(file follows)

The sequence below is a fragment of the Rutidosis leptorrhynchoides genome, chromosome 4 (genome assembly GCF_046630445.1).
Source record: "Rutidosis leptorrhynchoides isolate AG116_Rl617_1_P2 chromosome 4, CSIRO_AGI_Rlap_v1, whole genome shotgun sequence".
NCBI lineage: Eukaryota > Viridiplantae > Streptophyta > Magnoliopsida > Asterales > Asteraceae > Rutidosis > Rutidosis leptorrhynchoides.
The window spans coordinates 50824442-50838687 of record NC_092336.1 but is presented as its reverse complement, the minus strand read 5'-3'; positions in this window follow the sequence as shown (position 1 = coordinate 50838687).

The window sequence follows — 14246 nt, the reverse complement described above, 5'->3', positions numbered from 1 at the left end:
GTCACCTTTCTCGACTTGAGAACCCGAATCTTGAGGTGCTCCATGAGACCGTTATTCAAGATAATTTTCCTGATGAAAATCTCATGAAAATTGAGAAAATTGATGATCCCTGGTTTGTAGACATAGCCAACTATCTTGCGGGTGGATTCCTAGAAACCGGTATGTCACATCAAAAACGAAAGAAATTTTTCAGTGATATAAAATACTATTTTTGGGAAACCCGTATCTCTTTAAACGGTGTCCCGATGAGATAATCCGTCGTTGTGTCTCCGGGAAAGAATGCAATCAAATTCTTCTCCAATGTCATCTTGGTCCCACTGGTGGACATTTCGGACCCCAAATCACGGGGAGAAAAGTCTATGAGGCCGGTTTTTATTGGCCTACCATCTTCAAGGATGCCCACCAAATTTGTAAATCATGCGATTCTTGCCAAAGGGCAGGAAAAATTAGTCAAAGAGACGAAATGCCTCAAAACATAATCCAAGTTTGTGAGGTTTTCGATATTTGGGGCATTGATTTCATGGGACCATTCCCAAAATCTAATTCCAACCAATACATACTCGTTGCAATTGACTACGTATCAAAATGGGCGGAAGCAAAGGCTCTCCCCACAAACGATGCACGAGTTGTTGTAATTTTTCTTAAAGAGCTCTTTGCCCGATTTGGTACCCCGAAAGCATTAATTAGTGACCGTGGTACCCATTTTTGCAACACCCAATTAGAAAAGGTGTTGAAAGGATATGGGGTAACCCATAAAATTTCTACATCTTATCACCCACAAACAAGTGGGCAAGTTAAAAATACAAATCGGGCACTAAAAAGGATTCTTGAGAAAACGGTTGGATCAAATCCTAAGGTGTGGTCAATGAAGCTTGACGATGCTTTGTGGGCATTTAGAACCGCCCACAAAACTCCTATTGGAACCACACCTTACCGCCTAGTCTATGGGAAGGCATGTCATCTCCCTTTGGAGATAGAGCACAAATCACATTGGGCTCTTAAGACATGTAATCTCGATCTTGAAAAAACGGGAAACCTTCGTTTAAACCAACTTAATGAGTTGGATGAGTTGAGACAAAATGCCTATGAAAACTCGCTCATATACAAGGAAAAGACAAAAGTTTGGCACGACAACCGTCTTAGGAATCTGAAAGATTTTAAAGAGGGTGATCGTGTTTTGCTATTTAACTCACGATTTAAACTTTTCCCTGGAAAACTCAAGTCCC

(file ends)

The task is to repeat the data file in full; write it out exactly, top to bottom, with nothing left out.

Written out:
The sequence below is a fragment of the Rutidosis leptorrhynchoides genome, chromosome 4 (genome assembly GCF_046630445.1).
Source record: "Rutidosis leptorrhynchoides isolate AG116_Rl617_1_P2 chromosome 4, CSIRO_AGI_Rlap_v1, whole genome shotgun sequence".
NCBI lineage: Eukaryota > Viridiplantae > Streptophyta > Magnoliopsida > Asterales > Asteraceae > Rutidosis > Rutidosis leptorrhynchoides.
The window spans coordinates 50824442-50838687 of record NC_092336.1 but is presented as its reverse complement, the minus strand read 5'-3'; positions in this window follow the sequence as shown (position 1 = coordinate 50838687).

The window sequence follows — 14246 nt, the reverse complement described above, 5'->3', positions numbered from 1 at the left end:
GTCACCTTTCTCGACTTGAGAACCCGAATCTTGAGGTGCTCCATGAGACCGTTATTCAAGATAATTTTCCTGATGAAAATCTCATGAAAATTGAGAAAATTGATGATCCCTGGTTTGTAGACATAGCCAACTATCTTGCGGGTGGATTCCTAGAAACCGGTATGTCACATCAAAAACGAAAGAAATTTTTCAGTGATATAAAATACTATTTTTGGGAAACCCGTATCTCTTTAAACGGTGTCCCGATGAGATAATCCGTCGTTGTGTCTCCGGGAAAGAATGCAATCAAATTCTTCTCCAATGTCATCTTGGTCCCACTGGTGGACATTTCGGACCCCAAATCACGGGGAGAAAAGTCTATGAGGCCGGTTTTTATTGGCCTACCATCTTCAAGGATGCCCACCAAATTTGTAAATCATGCGATTCTTGCCAAAGGGCAGGAAAAATTAGTCAAAGAGACGAAATGCCTCAAAACATAATCCAAGTTTGTGAGGTTTTCGATATTTGGGGCATTGATTTCATGGGACCATTCCCAAAATCTAATTCCAACCAATACATACTCGTTGCAATTGACTACGTATCAAAATGGGCGGAAGCAAAGGCTCTCCCCACAAACGATGCACGAGTTGTTGTAATTTTTCTTAAAGAGCTCTTTGCCCGATTTGGTACCCCGAAAGCATTAATTAGTGACCGTGGTACCCATTTTTGCAACACCCAATTAGAAAAGGTGTTGAAAGGATATGGGGTAACCCATAAAATTTCTACATCTTATCACCCACAAACAAGTGGGCAAGTTAAAAATACAAATCGGGCACTAAAAAGGATTCTTGAGAAAACGGTTGGATCAAATCCTAAGGTGTGGTCAATGAAGCTTGACGATGCTTTGTGGGCATTTAGAACCGCCCACAAAACTCCTATTGGAACCACACCTTACCGCCTAGTCTATGGGAAGGCATGTCATCTCCCTTTGGAGATAGAGCACAAATCACATTGGGCTCTTAAGACATGTAATCTCGATCTTGAAAAAACGGGAAACCTTCGTTTAAACCAACTTAATGAGTTGGATGAGTTGAGACAAAATGCCTATGAAAACTCGCTCATATACAAGGAAAAGACAAAAGTTTGGCACGACAACCGTCTTAGGAATCTGAAAGATTTTAAAGAGGGTGATCGTGTTTTGCTATTTAACTCACGATTTAAACTTTTCCCTGGAAAACTCAAGTCCC